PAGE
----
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The clinical diagnosis was pulp necrosis with asymptomatic apical periodontitis in an immature tooth with arrested root development and a dens invaginatus (Type II).

After anesthesia and rubber dam isolation, access to the canal was achieved. The dens was included in
the access. The HTB was probed with a hand file and found to be complete, and the foramen was not patent.

Disinfection was done with copious irrigation (15 ml) with NaOCl 6%, using a conventional syringe and the EndoVac system (SybronEndo, Glendora, CA). It was then followed by irrigation with 6ml’s each of EDTA (Henry Schein, Melville, NY), 70% isopropyl alcohol(Dux Dental, Oxnard CA) and CHX 2% (CHX-Plus, Vista, Racine, WI) in that order using the EndoVac system (SybronEndo, Glendora, CA). Following disinfection, a layer of grey MTA, (MTA, Dentsply Tulsa Dental Specialties, Tulsa, OK) 5mm in depth was manually placed, followed by a sterile sponge moistened with sterile H2O. An interim restoration of grey Cavit (3M ESPE, St. Paul, MN) was placed over the sponge. A layer of IRM (Dentsply Caulk, Milford, DE) was placed over the grey Cavit to improve the seal (Figure 4).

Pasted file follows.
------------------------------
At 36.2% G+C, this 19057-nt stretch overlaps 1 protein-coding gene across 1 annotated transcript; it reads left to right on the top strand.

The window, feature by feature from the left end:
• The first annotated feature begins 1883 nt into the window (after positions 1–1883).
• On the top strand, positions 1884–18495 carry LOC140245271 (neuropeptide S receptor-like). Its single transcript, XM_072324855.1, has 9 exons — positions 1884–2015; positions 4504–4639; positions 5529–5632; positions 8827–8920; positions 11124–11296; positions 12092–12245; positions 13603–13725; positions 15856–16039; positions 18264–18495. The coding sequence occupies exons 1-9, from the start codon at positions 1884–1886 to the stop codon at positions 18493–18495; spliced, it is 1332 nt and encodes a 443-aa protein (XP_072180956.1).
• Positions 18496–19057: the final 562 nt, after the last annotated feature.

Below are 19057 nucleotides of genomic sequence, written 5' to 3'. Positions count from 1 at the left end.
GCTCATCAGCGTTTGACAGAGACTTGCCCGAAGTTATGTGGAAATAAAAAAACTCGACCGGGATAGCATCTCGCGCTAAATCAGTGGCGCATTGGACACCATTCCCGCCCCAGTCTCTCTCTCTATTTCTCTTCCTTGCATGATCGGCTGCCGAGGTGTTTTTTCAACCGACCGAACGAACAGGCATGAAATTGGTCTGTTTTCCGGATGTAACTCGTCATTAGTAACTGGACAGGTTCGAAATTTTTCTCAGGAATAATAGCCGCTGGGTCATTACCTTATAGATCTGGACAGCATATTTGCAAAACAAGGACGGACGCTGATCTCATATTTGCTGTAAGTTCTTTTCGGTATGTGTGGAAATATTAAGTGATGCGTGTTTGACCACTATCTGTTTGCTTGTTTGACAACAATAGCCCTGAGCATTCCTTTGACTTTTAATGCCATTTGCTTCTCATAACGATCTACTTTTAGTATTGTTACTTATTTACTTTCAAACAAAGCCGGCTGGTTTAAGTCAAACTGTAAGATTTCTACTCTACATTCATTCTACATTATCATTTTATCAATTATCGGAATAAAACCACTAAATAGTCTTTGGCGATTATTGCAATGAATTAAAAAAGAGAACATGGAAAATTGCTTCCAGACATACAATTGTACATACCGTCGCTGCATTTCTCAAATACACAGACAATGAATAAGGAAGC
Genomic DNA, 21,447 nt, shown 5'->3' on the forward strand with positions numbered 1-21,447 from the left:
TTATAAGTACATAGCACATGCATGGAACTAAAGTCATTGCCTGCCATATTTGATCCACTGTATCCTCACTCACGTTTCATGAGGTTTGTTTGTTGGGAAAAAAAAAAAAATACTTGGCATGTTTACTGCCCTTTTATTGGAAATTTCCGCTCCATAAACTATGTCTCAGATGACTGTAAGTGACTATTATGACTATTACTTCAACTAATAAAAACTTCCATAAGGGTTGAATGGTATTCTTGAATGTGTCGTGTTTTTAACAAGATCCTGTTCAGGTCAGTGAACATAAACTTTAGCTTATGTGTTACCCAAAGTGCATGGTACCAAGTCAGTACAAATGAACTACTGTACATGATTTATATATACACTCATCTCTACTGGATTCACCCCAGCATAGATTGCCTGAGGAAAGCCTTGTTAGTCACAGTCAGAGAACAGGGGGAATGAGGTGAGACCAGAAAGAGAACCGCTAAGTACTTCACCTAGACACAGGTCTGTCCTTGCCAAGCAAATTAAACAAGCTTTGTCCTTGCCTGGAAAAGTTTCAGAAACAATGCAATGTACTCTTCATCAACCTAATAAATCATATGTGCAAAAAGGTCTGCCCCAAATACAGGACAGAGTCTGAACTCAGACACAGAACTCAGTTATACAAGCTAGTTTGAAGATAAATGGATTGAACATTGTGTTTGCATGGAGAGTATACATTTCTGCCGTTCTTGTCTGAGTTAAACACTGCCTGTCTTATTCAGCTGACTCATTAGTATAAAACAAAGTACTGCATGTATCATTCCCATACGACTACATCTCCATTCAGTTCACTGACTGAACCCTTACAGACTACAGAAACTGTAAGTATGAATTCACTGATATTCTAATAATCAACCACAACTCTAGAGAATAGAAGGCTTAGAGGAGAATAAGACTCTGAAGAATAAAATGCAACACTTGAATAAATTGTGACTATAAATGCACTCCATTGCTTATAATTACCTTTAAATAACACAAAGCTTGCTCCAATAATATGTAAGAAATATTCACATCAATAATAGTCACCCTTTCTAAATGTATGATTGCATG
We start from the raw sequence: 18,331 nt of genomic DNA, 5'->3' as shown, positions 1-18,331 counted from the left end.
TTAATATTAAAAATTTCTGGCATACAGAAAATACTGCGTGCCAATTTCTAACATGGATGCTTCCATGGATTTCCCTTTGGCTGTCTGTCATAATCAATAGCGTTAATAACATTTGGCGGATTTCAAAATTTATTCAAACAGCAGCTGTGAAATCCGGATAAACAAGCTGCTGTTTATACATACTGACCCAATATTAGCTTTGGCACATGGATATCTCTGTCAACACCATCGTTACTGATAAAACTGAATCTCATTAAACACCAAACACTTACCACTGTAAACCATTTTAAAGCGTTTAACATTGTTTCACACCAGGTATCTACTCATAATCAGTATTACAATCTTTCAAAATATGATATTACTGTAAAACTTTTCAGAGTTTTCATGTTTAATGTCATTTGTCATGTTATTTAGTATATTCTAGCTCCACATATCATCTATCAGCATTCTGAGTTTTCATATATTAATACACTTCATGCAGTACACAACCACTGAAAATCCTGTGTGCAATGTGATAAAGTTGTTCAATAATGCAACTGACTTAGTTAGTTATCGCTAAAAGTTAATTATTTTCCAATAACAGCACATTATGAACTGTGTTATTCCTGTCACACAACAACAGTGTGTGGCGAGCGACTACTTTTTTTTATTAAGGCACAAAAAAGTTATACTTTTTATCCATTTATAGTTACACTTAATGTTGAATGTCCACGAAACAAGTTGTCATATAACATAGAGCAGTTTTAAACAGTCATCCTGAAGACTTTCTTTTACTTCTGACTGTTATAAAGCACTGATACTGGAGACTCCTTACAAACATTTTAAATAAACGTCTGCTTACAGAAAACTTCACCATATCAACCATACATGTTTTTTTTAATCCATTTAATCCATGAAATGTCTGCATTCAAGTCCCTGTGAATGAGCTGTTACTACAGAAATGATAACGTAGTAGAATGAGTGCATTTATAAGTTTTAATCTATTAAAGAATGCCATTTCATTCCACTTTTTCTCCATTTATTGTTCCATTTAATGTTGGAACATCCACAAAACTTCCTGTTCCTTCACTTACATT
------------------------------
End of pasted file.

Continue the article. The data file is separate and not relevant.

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Fig 4. Stages in the Treatment. a. 5mm MTA was placed over the HTB and MTA was covered with a moist sponge and sealed with IRM b. Post and core restoration with EndoSequence post and EndoSequence core material c. #10: 30 month follow-up.

Fig 4. Stages in the Treatment. a. 5mm MTA was placed over the HTB and MTA was covered with a moist sponge and sealed with IRM b. Post and core restoration with EndoSequence post and EndoSequence core material c. #10: 30 month follow-up.